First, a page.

August 7, 2007 -- National Instruments Corp. has announced LabVIEW 8.5, the latest version of the graphical system design platform for test, control and embedded system development. Building on nearly 10 years of investment in multithreading technology, LabVIEW 8.5 simplifies multicore as well as FPGA-based application development with its parallel dataflow language. As processor manufacturers look to parallel multicore architectures for performance improvements, LabVIEW 8.5 running on these new processors can deliver faster test throughput, more efficient processor-intensive analysis and more reliable real-time systems on dedicated processor cores. LabVIEW 8.5 also extends the LabVIEW platform further into embedded and industrial applications with the new statechart design module for modeling and implementing system behavior as well as new I/O libraries and analysis functions for industrial monitoring and control.
Graphical programming for multicore and FPGA architectures
With the adoption of next-generation processors, engineers and scientists must consider how their software can deliver the potential performance gains of multicore and FPGA-based systems. With the parallel dataflow language of LabVIEW, users can easily map their applications to multicore and FPGA architectures for data streaming, control, analysis and signal processing. Building on the automatic multithreading capability of earlier versions, LabVIEW 8.5 scales user applications based on the total available number of cores and delivers enhanced thread-safe drivers and libraries to improve throughput for RF, high-speed digital I/O and mixed-signal test applications.
LabVIEW 8.5 also delivers symmetric multiprocessing (SMP) with the LabVIEW Real-Time environment where designers of embedded and industrial systems automatically can load balance tasks across multiple cores without sacrificing determinism. With the latest version of LabVIEW, users can manually assign portions of code to specific processor cores to fine-tune real-time systems or isolate time-critical sections of code on a dedicated core. To meet the more challenging debugging and code optimization requirements of real-time multicore development, engineers and scientists can use the new NI Real-Time Execution Trace Toolkit 2.0 to visually display timing relationships between sections of their code and the individual threads and processing cores where the code is executing.
The inherent parallelism of LabVIEW also makes it an ideal platform for developing FPGA applications. LabVIEW 8.5 continues to simplify the task of programming FPGAs with an enhanced FPGA Project Wizard that automates I/O configuration, IP development and overall setup for common I/O, counter/ timer and encoder applications. Using the FPGA Project Wizard, engineers and scientists can automate the generation of more complex high-speed DMA data transfer code. In addition, LabVIEW 8.5 offers multichannel filtering and PID control functions commonly needed in machine automation to significantly reduce FPGA resources for high-channel-count applications.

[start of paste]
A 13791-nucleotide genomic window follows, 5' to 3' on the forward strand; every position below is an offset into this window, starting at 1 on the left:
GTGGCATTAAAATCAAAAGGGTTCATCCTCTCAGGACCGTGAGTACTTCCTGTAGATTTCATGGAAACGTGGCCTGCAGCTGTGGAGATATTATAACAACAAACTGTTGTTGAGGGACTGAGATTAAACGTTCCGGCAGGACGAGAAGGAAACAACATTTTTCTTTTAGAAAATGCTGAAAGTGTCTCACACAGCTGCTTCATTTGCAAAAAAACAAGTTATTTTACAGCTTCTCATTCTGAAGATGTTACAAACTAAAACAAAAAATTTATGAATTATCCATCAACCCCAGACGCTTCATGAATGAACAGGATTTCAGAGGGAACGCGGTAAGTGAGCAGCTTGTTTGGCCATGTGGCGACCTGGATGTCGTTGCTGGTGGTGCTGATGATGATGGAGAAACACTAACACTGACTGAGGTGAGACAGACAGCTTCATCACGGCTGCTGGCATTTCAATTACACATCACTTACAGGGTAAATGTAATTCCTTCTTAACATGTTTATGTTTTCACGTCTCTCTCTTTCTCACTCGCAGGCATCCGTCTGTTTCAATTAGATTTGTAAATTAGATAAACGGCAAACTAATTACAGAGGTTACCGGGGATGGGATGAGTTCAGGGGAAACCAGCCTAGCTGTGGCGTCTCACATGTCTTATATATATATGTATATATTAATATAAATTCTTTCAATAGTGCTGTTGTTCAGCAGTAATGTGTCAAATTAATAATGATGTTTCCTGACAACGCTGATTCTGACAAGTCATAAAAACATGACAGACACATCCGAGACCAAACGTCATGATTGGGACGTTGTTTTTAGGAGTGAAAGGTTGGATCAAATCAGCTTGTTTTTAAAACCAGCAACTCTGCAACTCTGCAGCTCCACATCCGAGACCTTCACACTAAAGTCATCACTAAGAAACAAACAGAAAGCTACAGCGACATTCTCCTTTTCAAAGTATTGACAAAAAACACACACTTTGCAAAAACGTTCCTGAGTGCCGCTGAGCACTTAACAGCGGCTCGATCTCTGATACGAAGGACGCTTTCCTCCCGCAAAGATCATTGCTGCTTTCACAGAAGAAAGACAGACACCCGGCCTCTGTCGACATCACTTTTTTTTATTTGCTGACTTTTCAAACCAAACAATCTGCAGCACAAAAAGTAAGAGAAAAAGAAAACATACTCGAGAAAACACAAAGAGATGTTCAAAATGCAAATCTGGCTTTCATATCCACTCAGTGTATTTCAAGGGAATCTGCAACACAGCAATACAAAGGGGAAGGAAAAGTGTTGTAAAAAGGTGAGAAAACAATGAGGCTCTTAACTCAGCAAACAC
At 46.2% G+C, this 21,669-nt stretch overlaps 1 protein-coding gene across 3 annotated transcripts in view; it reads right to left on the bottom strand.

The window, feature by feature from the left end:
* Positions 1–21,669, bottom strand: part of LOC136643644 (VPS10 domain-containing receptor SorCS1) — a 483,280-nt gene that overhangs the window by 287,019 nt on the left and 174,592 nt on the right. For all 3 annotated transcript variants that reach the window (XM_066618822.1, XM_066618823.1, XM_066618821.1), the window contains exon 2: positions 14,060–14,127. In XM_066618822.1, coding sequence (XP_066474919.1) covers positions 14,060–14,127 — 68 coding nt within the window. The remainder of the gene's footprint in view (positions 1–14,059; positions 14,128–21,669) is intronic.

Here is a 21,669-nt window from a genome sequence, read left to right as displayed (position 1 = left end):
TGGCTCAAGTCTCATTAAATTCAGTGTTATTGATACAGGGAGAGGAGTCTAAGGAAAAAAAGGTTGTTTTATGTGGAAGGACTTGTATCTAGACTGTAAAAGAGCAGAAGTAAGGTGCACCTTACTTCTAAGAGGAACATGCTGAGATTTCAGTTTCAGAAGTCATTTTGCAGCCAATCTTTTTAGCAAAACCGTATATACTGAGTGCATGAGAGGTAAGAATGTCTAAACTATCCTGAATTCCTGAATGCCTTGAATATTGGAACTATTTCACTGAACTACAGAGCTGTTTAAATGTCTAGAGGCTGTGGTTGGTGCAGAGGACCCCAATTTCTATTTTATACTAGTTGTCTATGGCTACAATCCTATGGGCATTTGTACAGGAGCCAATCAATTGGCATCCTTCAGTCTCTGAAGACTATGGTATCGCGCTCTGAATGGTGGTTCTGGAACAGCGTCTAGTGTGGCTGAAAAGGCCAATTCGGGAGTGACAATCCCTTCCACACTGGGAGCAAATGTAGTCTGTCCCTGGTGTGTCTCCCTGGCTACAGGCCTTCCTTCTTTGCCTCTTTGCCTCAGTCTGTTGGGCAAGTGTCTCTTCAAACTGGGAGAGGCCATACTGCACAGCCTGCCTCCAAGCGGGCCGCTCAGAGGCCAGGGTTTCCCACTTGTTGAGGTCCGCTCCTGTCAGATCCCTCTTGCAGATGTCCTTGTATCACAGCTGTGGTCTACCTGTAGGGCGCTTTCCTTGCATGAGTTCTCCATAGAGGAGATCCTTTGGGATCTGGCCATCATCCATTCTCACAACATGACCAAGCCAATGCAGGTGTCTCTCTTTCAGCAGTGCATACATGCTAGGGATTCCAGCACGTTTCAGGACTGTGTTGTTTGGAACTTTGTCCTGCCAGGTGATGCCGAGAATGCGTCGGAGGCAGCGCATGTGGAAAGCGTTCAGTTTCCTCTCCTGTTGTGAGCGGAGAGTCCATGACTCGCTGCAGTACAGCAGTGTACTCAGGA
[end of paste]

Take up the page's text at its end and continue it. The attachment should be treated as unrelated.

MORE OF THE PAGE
New Statechart Module for system modeling and implementation
Statecharts are commonly used to design state machines to model the behavior of real-time and embedded systems to depict event occurrences and responses for digital communication protocols, machine controllers and system-protection applications. LabVIEW 8.5 adds a new statechart module to help engineers and scientists design and simulate these event-based systems using familiar, high-level statechart notations based on the Unified Modeling Language (UML) standard.
Because the LabVIEW Statechart Module is based on the LabVIEW graphical programming language, engineers and scientists have a single platform to design, prototype and deploy their systems quickly, combining familiar statechart notation with real-world I/O running on deterministic real-time or FPGA-based systems.
Improved measurement and control for machine builders
With LabVIEW, engineers and scientists can integrate existing PLC-based industrial systems with more advanced programmable automation controllers (PACs), adding high-speed I/O and complex control logic to their industrial systems. LabVIEW 8.5 adds a wide array of I/O, measurement and display enhancements for building PAC-based industrial systems including a new library of OPC drivers that expands industrial connectivity for LabVIEW users, nearly doubling the number of compatible programmable logic controllers (PLCs) and industrial devices.
LabVIEW 8.5 also adds vibration and order tracking measurements and machine vision algorithms for industrial machine monitoring systems. For high-channel-count systems, the new multivariable editor makes it easy for users to quickly and easily configure or edit hundreds of I/O tags using a simple spreadsheet interface. The latest version of LabVIEW also introduces new flexible pipe display tools to simplify the process for building more realistic industrial user interfaces and an interactive drag-and-drop approach to tie I/O tags directly to user interface displays running on Windows CE-based industrial touch panels and handheld PDAs.
Pricing and Availability
LabVIEW 8.5 is priced from $1,199 and is available now.
Go to the National Instruments Corp. website for details.